mercredi 19 novembre 2014

How Linux changes the CPU Frequency

The ondemand governor adjust the processor frequency making a trade-off between power and performance, and is the implementation of Dynamic Frequency Scaling under Linux. However, it was also causing unexpected delays in my performance benchmarks. The following figure shows the delay density of RPC requests for the CPU frequency governor ondemand and performance. Delay variation is lower when the CPU frequency is fixed.

I wanted to visualize how the frequency changes according to time and scheduling. I used LTTng to record power_cpu_frequency and sched_switch events. I loaded them in Trace Compass, and defined the analysis declaratively using XML (available here). The CPU frequency is shown in shades of red (stronger means higher frequency) and in green whether the CPU is busy or idle. (you guessed correctly, holiday season is coming). We see in the following figure that it takes some time for the frequency to ramp-up.

In fact, changing the CPU frequency is equivalent to distorts the elapsed time of the execution. Timestamps in the trace are in nanoseconds instead of clock cycles, but to compare executions, the base should be clock cycles instead. We could scale the time using the frequency events to approximate the time in processor cycles.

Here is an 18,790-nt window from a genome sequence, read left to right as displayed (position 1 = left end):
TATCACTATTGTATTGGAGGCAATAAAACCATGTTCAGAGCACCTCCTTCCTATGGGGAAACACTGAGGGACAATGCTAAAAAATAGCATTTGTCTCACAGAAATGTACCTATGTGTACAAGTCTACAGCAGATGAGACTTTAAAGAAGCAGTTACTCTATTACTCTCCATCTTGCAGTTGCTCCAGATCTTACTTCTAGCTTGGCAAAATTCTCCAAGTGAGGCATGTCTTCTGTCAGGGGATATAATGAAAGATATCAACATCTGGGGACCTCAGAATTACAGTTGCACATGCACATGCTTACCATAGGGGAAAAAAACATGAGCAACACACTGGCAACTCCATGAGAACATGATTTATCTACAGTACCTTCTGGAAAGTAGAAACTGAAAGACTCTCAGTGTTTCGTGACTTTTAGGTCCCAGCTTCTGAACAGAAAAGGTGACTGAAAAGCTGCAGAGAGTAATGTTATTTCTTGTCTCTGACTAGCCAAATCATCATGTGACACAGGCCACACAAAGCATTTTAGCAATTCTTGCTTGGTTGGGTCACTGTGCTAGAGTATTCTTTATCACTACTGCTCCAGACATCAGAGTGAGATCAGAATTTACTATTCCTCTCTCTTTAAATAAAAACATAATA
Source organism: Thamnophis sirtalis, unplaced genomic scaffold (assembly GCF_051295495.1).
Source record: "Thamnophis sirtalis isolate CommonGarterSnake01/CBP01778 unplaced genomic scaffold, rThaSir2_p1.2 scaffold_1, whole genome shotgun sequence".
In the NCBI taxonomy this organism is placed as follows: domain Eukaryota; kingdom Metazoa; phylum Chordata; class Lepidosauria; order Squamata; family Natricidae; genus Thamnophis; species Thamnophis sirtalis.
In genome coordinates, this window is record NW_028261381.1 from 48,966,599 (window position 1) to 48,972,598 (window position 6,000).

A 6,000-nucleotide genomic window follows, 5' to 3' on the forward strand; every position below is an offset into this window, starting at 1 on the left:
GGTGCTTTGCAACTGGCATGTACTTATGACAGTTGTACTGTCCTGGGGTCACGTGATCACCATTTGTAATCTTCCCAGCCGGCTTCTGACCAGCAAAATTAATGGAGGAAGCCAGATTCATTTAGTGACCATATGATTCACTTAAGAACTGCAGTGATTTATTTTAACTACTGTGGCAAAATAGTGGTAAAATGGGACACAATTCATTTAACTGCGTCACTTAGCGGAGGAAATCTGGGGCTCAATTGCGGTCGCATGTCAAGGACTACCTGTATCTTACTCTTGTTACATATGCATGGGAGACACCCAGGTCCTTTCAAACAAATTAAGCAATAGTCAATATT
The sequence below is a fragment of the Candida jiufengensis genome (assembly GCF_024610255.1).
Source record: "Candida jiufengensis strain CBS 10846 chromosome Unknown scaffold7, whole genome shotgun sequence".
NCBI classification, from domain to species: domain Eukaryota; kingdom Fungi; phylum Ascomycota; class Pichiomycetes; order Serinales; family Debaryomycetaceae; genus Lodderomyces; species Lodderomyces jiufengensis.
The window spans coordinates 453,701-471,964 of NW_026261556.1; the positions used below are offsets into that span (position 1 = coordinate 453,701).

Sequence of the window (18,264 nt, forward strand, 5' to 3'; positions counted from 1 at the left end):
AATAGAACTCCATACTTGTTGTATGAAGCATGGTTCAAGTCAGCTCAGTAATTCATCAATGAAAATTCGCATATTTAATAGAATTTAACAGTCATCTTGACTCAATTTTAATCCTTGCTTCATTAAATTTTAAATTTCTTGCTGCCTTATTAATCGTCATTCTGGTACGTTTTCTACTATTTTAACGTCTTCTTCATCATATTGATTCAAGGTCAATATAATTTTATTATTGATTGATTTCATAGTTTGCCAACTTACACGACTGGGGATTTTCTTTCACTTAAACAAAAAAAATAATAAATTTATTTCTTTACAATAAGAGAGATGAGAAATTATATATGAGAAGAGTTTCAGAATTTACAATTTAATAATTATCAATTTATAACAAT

The task kworker, woken-up from a timer softirq, changes the CPU frequency. The kworker thread runs with a varying period, typically between 4ms and 20ms. The algorithm seems to take into account the average CPU usage, because if the CPU does rapid context switch between idle and busy, the frequency never reaches the maximum.

Therefore, a task performing frequent blocking/running cycles may run faster if it shares the CPU with another task, because the average CPU usage will increase and frequency will be set accordingly. We could also estimate the relative power cost of a segment of computation with great precision.

In conclusion, disabling frequency scaling for benchmarks should reduce variability. Here is how to do it on recent Linux kernels:

set_scaling_gov() {
        for i in $(ls -1 /sys/devices/system/cpu/cpu*/cpufreq/scaling_governor); do
                echo ${gov} | sudo tee $i > /dev/null

Here is the view for the whole trace. Happy hacking!

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